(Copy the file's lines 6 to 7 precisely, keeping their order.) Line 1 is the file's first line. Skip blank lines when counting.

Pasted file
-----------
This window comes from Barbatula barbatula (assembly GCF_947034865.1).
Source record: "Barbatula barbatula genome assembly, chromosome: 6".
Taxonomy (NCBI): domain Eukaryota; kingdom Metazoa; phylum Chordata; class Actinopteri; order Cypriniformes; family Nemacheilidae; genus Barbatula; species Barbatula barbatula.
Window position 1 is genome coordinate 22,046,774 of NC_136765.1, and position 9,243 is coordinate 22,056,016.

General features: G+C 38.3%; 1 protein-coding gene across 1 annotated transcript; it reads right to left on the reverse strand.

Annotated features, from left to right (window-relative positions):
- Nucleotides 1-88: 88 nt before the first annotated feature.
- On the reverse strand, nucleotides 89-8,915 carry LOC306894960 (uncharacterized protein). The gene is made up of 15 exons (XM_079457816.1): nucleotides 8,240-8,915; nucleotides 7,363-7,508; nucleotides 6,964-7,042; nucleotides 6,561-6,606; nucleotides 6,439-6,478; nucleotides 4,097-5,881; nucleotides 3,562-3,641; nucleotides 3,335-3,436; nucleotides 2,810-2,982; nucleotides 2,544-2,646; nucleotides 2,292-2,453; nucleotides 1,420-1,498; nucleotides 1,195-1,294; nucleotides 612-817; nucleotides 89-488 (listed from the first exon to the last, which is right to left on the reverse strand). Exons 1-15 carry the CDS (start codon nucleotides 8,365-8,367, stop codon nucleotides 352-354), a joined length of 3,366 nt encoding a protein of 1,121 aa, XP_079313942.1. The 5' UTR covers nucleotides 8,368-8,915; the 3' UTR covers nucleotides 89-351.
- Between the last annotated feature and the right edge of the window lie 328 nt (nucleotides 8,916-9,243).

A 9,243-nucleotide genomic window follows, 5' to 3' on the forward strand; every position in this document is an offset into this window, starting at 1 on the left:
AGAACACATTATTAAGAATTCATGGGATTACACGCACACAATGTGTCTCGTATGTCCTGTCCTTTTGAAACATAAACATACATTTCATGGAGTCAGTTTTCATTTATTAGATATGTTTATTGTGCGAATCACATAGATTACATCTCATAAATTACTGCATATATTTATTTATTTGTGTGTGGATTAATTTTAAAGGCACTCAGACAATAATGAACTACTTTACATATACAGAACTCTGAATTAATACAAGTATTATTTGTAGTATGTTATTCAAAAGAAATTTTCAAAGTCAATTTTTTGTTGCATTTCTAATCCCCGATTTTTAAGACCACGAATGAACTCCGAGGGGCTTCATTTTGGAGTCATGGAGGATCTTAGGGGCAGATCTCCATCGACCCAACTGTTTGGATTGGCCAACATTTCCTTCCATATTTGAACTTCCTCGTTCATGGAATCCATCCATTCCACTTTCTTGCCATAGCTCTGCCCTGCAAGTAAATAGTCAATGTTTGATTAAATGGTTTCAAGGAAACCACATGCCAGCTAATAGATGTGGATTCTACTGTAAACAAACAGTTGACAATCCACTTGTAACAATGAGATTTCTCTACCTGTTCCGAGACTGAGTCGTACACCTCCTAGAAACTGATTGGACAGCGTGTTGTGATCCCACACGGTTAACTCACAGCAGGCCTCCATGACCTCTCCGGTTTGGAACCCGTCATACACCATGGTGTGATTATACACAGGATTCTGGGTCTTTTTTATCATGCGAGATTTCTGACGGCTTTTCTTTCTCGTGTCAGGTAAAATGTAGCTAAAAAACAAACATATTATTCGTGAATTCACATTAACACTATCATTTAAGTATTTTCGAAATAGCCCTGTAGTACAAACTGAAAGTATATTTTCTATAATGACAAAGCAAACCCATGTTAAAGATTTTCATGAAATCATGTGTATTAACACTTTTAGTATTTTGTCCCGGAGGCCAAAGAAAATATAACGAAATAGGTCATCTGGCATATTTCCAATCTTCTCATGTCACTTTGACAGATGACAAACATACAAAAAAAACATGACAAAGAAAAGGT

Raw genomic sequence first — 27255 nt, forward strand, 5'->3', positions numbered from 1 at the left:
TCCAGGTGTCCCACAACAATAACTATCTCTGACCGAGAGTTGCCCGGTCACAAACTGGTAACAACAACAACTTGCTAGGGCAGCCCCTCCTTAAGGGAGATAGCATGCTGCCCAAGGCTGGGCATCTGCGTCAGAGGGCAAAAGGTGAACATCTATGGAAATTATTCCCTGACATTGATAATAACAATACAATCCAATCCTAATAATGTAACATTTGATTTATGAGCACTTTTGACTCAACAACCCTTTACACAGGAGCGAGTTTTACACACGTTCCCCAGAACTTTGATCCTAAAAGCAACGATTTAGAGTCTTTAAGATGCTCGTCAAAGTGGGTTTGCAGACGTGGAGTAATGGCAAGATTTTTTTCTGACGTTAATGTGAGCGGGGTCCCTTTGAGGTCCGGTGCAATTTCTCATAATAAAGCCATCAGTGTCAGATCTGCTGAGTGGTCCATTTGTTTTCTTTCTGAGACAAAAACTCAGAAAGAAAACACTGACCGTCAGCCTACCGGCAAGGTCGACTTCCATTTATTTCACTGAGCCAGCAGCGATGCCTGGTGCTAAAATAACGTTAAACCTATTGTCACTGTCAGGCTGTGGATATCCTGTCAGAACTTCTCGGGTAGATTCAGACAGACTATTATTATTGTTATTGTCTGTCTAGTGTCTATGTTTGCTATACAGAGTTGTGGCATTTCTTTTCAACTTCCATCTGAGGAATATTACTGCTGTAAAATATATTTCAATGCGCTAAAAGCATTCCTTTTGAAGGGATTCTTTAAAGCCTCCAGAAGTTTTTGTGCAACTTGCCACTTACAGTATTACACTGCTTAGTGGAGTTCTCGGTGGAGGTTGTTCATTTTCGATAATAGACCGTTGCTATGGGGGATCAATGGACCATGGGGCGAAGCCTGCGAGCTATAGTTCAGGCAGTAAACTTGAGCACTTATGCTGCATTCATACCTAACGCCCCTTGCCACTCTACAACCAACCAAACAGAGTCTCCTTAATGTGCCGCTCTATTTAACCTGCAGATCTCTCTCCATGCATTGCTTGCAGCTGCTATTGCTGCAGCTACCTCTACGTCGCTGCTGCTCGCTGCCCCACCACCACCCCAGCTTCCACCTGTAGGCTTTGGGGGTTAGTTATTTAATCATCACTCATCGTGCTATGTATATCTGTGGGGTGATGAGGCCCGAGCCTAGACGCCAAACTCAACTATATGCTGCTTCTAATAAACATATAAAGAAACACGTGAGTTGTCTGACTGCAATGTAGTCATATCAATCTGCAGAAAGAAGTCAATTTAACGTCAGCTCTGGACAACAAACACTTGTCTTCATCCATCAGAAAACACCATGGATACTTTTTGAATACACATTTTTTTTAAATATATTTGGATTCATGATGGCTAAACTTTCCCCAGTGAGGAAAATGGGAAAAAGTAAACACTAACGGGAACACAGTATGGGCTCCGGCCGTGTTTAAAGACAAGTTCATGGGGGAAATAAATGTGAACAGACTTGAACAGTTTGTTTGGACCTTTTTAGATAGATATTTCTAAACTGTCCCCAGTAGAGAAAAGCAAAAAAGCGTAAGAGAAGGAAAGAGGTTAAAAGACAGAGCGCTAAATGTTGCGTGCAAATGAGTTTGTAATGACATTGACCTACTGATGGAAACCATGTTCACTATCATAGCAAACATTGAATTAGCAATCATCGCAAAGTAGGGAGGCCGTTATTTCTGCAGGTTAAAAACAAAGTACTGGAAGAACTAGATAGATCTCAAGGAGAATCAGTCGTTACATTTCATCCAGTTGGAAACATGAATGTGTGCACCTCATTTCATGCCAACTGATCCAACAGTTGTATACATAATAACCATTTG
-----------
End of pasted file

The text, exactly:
Annotated features, from left to right (window-relative positions):
- Nucleotides 1-88: 88 nt before the first annotated feature.